Anatomy of a Pyscho
What is the science of violence? Once billed as "A Terrifying, Searching Exposé," the 1961 film "Anatomy Of A Psycho" exploits the notion that violent behavior may have a clear, scientific explanation – an anatomy that can be dissected, observed and understood.
The "horror" of this film lies in the irrational behavior of the movie's "psycho" main character, Chet. The (literally) scarred Chet turns into a killer after the brother who raised him is executed for murder. Initially bent on avenging what he considers his brother's unjust death, Chet chooses victims who are only indirectly associated with those responsible for his brother's conviction – the irrationality of which might be considered a symptom of his disease.
Said to have been an opportunistic play on two earlier films, "Anatomy Of A Murder" and "Psycho," this film was written by Don Devlin who co-wrote "Thunder Island" (1963) with Jack Nicholson and went on to produce titles such as "My Bodyguard" and "The Witches of Eastwick." The Bronx native got his start in the film industry as a character actor, starting with small television roles and can be seen playing the supporting character Moe.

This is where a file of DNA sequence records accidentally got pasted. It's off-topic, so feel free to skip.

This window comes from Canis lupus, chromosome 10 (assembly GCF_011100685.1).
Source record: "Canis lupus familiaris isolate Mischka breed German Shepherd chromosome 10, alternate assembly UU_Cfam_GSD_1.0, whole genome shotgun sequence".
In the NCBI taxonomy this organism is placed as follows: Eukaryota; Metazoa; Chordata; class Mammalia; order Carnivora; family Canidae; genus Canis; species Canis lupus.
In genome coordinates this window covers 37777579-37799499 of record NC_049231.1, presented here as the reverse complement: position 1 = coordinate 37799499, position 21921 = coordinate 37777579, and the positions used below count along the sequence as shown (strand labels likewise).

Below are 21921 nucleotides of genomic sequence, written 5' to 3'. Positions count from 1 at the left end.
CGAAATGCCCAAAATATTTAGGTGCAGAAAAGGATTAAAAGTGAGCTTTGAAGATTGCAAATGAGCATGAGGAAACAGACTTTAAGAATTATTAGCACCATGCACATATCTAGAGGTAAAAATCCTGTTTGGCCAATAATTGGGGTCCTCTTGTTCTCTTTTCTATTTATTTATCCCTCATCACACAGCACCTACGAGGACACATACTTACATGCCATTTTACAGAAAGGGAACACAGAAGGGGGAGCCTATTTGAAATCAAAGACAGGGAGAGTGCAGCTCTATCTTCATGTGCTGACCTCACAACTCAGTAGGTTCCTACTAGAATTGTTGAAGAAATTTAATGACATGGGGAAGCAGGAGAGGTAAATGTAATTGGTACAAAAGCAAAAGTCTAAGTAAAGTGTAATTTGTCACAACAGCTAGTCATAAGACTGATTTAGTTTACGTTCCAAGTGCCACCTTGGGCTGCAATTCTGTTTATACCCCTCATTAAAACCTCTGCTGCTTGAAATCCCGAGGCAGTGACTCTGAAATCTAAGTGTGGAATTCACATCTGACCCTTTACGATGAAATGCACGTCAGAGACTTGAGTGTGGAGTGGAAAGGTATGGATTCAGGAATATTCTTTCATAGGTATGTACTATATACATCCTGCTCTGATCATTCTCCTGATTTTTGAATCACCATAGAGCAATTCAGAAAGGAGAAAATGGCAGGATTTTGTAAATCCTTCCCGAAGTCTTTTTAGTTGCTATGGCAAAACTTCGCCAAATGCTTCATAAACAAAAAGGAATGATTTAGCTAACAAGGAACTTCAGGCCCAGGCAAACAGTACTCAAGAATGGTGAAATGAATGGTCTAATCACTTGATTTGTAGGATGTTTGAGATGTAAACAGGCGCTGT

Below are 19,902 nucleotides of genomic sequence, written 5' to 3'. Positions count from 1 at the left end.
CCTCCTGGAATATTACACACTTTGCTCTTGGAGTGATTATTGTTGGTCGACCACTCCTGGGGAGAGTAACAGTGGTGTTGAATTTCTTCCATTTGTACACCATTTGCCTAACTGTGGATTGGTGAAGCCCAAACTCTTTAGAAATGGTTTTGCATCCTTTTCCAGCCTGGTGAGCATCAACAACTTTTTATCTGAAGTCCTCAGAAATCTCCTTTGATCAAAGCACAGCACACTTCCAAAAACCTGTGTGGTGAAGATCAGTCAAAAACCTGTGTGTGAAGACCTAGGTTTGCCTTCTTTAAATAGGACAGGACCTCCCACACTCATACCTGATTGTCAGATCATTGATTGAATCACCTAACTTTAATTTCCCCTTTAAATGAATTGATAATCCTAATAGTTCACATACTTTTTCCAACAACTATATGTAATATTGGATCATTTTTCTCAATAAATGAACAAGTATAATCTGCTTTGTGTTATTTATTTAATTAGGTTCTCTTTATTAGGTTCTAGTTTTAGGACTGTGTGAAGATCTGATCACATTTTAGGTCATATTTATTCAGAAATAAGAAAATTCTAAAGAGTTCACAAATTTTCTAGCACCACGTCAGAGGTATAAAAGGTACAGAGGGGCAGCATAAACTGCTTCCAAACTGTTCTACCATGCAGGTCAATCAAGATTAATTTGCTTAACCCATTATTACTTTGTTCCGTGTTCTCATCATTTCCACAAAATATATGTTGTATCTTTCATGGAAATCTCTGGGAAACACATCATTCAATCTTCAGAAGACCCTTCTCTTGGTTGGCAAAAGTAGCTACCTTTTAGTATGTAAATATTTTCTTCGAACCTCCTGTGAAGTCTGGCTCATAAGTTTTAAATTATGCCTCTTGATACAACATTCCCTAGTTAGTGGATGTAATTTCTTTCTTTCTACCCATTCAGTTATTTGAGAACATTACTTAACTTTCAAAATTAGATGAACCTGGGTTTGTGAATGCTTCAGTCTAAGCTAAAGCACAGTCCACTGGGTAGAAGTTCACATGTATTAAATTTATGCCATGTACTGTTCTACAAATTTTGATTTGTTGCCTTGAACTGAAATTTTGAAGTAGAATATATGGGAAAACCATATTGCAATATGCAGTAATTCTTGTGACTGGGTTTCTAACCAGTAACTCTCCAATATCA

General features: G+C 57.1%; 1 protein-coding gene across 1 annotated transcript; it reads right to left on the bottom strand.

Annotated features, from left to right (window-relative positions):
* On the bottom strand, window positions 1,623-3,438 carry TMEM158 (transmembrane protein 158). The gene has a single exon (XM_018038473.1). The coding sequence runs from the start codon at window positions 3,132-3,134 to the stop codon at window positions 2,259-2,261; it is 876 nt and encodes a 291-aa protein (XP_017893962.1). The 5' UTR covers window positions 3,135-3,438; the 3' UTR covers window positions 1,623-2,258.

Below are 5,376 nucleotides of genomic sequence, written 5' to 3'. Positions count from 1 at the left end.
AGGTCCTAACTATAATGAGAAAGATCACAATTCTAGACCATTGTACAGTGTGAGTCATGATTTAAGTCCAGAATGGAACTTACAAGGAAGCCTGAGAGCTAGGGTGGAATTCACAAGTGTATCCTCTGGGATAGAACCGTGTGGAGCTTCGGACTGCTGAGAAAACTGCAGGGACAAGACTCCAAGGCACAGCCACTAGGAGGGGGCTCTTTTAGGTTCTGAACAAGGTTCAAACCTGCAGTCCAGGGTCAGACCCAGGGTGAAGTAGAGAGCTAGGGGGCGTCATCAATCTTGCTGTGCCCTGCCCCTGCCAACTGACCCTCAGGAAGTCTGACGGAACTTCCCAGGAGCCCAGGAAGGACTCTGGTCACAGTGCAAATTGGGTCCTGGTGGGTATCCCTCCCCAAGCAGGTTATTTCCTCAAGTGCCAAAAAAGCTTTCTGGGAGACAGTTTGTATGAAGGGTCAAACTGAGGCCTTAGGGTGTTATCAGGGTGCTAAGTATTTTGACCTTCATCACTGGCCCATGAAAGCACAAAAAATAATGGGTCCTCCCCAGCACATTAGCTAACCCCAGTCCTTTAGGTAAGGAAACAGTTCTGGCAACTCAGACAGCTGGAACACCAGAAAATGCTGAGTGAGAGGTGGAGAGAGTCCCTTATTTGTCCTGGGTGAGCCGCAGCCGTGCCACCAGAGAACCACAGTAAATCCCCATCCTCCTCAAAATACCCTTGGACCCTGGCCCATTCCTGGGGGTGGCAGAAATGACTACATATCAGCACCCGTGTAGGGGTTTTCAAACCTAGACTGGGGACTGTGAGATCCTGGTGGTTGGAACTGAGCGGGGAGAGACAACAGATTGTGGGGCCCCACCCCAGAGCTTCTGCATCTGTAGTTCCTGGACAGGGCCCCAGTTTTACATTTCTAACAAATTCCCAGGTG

"Anatomy Of A Psycho" also features the last film performance of Ronnie Burns (Mickey), the adoptive son of the great comedians George Burns and Gracey Allen. He continued behind the camera for a few years more before leaving the entertainment industry for real estate investment, Arabian horses and life on a ranch in Santa Ynez. Though he had access to Hollywood's A-list lifestyle, the avid surfer was said to have chosen a more subdued existence than he might have.
Director Boris Petroff, a.k.a. Brooke L. Peters, is also credited with "The Unearthly" (1957), starring John Carradine. Jane Mann wrote the screenplays for both "The Unearthly" and "Anatomy Of A Psycho."
Theresa MartinezTheresa Martinez, Assistant Vice President for Academic Outreach at the University of Utah, explains how people can get help accessing higher education and discusses the attitudes about women and education in the film “Anatomy of a Psycho.”
More Science to go with the Show
Find More UEN SciFi Friday